The Sweetwater Country, trappers spoke of it, immigrants on the Oregon Trail dreamed of reaching it, hunting parties and war parties of the Shoshone, Sioux and Crow covered every inch of it. It was the crossroads of history in Wyoming, long before anyone thought of it becoming a state.
Sweetwater Station was a landmark from the late 1940s until it closed for good in 2007. For six decades, five different owners made their livelihoods serving travelers, hunters, local ranchers, and dreamers who traversed the area.
“Every year, the Pony Express stopped doing their reenactment,” Mattie Clark, who grew up at the Station and was its final owner, said. “There is so much history there, the Oregon Trail, and the Mormon Trail. Before they built the Handcart Museum, I shot my deer right where the building is.”
The Sweetwater Country was on the road west, the Oregon Trail, the Mormon migration, the Pony Express, and then the telegraph.
It was the telegraph that brought the first permanent settlement to the area. Three Crosses Station was built on the Sweetwater River near present-day Jeffrey City to protect the telegraph lines from being sabotaged by Native Americans. As a military fort, it wasn’t very intimidating, manned with only a sergeant and six men.
Benjamin Louis Eulalie de Bonneville, known famously as Captain Bonneville rode by the future location of Sweetwater Station in 1832 while finding a route west to Oregon. The Donner Party rolled through too late in the summer of 1846, before starving and resorting to cannibalism in the Sierra Nevada mountains a few months later.
Buffalo Bill rode by the station carrying mail for the Pony Express a couple of times when he had to extend his normal 72-mile route between Bessemer Bend and Three Crossings Station.
It is a place laden with history, history that extends into the modern era.
John A. Myers, a local rancher who founded Myersville, and was Cindy Thompson’s grandfather purchased the station site in 1918 from Daniel Frost “Dan” Hudson.
Hudson became the Wyoming State Game Warden and served on the Fremont County Commissioners, as well as serving as a US Marshall from 1914-18. He moved back and purchased the Long Creek Ranch.
In the 1930s, Bill Scarlett purchased the Long Creek Ranch.
Mrs. Emma Rogers was the first owner of the Sweetwater Station. She sold it to Florence “Skeet” Chasteen and her husband Jack in the late 1940s.
Cindy Myers Thompson grew up on the Myers Ranch a few miles up Graham Ranch Road from the Station and has many fond, and not-so-fond memories of the area.
“Someone unloaded an elephant at Sweetwater Station in 1950 or 51,” Cindy said.” There was a Circus going through and everyone in the valley came to see and take its picture.”
She recalled Bucky Hawk working at the Station when it was just a gas station in the 1940s. Pete and Clella Hawk purchased the station from the Chasteens in the 1950s and expanded the store with a bar in 1955 and a restaurant in 1956.
“They ran the Post Office there too,” Cindy said.
Pete and Clella lost the property, and it returned to Skeet and Jack.
Prospectors, especially for uranium filled the area with dreamers intent on getting rich, but rock hunters in search of agates, jade, and petrified wood combed the area as well.
Lee Camp was one of those dreamers, but he had a steady job running the station restaurant.
There was no running water when Sweetwater Station first came into existence, but there was a hand pump, and the clear water of the Sweetwater River was just a few dozen yards away.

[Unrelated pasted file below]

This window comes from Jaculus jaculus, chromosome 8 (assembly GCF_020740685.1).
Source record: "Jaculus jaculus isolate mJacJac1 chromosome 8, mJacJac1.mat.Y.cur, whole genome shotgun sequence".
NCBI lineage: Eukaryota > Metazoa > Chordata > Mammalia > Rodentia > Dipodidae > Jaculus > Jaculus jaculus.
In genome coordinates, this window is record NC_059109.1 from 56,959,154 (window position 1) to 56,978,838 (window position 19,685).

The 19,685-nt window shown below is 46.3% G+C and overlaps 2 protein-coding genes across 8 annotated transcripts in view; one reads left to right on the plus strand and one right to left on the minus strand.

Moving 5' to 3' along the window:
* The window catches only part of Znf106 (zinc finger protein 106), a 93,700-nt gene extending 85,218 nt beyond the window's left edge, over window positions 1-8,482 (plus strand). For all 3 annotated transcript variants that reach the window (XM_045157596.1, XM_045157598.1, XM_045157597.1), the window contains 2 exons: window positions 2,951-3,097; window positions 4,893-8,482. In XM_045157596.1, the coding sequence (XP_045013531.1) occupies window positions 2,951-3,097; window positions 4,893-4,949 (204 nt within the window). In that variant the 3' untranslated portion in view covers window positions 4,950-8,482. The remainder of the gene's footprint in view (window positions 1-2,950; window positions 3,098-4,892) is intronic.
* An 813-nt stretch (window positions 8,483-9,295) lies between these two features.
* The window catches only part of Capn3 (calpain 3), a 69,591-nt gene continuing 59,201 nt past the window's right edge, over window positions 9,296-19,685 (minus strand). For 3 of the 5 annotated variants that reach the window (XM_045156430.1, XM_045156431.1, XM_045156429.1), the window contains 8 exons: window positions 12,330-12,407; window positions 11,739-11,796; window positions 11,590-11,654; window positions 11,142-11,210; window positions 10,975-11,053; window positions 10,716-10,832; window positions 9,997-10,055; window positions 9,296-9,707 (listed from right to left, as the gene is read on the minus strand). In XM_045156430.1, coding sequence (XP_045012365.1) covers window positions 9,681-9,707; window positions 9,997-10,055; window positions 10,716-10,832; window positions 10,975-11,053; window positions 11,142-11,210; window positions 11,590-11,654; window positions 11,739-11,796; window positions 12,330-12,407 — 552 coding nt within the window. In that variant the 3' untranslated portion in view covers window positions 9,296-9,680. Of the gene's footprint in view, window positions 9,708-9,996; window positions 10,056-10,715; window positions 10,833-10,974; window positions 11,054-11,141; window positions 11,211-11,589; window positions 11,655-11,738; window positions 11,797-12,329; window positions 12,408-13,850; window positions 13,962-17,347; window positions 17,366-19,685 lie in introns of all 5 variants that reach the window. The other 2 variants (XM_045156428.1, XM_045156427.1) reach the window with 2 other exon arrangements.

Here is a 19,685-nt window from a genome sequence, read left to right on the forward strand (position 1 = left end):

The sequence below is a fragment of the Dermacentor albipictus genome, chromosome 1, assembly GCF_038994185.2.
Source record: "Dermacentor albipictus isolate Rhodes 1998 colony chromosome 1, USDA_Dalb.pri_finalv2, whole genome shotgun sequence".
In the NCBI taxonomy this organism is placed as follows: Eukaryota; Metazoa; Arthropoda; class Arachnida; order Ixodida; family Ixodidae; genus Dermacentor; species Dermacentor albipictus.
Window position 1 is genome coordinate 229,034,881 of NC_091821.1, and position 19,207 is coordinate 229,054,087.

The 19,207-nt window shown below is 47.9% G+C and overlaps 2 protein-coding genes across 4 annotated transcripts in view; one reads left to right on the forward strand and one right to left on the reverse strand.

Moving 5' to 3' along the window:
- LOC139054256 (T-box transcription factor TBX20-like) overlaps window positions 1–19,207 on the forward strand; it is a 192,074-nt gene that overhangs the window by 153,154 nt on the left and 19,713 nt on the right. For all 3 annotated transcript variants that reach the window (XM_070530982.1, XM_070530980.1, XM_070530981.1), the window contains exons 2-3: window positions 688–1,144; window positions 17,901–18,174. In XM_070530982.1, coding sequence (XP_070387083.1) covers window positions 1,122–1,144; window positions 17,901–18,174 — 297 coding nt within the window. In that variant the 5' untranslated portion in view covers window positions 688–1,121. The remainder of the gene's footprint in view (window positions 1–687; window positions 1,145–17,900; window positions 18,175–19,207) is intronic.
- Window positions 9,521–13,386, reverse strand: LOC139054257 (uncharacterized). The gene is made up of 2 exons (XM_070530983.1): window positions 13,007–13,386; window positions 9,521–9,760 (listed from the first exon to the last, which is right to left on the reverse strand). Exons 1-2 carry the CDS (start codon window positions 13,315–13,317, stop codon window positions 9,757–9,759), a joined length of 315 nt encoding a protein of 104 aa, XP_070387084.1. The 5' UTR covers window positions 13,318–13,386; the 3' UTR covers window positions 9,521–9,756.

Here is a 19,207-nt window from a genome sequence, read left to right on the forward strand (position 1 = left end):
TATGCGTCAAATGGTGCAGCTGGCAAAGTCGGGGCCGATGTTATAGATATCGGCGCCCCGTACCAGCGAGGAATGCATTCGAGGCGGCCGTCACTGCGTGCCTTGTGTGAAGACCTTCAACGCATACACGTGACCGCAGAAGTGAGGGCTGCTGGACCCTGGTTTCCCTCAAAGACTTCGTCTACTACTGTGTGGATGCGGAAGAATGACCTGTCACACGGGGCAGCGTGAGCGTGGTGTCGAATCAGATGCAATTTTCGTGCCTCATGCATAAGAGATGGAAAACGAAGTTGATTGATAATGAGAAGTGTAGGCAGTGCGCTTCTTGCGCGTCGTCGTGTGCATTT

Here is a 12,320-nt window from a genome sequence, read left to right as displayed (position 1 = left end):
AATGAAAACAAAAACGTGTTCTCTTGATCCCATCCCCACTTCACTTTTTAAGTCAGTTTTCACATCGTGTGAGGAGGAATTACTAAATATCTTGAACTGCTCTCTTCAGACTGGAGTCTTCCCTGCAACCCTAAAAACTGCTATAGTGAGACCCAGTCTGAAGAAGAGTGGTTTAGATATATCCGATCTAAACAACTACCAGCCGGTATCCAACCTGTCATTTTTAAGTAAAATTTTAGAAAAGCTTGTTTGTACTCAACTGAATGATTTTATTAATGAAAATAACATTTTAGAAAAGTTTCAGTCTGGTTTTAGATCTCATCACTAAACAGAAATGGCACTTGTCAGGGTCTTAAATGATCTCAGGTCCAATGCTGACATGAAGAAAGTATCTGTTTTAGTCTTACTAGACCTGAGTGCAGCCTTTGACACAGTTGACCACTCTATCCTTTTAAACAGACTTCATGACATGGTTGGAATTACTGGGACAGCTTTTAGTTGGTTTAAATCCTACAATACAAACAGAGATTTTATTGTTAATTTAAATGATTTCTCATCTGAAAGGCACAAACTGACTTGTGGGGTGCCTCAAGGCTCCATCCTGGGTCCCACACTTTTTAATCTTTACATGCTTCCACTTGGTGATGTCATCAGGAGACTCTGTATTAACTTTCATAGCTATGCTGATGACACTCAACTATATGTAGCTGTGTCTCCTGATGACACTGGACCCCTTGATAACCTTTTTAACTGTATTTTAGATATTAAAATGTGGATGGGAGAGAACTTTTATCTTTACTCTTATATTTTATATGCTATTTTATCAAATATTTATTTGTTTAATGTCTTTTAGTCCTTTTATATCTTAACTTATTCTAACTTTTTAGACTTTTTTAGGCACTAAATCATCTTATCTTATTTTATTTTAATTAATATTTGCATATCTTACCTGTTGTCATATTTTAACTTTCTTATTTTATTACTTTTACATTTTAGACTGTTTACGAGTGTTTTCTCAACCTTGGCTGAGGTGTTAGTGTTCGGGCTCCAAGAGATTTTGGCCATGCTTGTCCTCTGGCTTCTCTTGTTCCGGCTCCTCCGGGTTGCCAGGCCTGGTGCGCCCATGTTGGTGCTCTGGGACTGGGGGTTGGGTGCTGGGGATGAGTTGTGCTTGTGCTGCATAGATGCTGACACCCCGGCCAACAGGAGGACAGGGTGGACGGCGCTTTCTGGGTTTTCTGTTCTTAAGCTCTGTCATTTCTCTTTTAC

Sam Myers married Duey Chasteen and ranched on the home place. In 1954, a bad storm, a common occurrence on the Sweetwater hit.
“Sam road to see his wife at Sweetwater Station, she was there with her parents. He picked up the mail and started home. They think he had a heart attack. They didn’t do autopsies in those days. He ran over the hill towards the highway,” Cindy said. “Daddy found him the next day out riding.”
While winters were usually a challenge, the infamous winter of 1949 brought even more challenges.
“The corral was drifted over. Anything could walk over any drifted fence,” Cindy said. “All the adults moved into one house. They ate boiled beef and macaroni,” Cindy said. “I was still on formula. My grandparents sent a gunny sack of formula to Sweetwater Station with a highway department truck. My dad road to the station and picked it up.”
The heavy snow came with weeks of below-zero temperatures.
“They had cattle die standing up,” Cindy said. “My dad and uncle had to cut a hole in the ice and dip water into troughs every day out of Sweetwater River for the cattle.”
Jack Scarlett grew up east of the Myers Ranch.
“Granddad had a produce business in Philadelphia and came out here in 1893 at 17,” Jack said. “He got tuberculosis and the doctor said go to a high draw climate. He took the train to Rawlins, the stage to Lander, and went to work for the McKenzie’s.”
Jack was born in 1941 and remembered the early days of Sweetwater Station.
“I remember going in there, there was no bar or restaurant then. They lived behind it,” Jack said. “You went in to get a pop when you were a kid, you had to reach down into the ice. When I grew up there were no phones or electricity.”
Jack recalled the tragic death of Sam Myers.
“Sam pulled off there and froze to death, walked off the wrong way, headed toward Ice Slough, “Jack said. “Sam was a great guy. Tom Graham and I were on roundup. He was a good guy, so was Albert, they were a great family.”
Jack’s grandfather Richard Scarlett owned many properties in the Sweetwater area over the years and helped Skeet and Jack buy Sweetwater Station.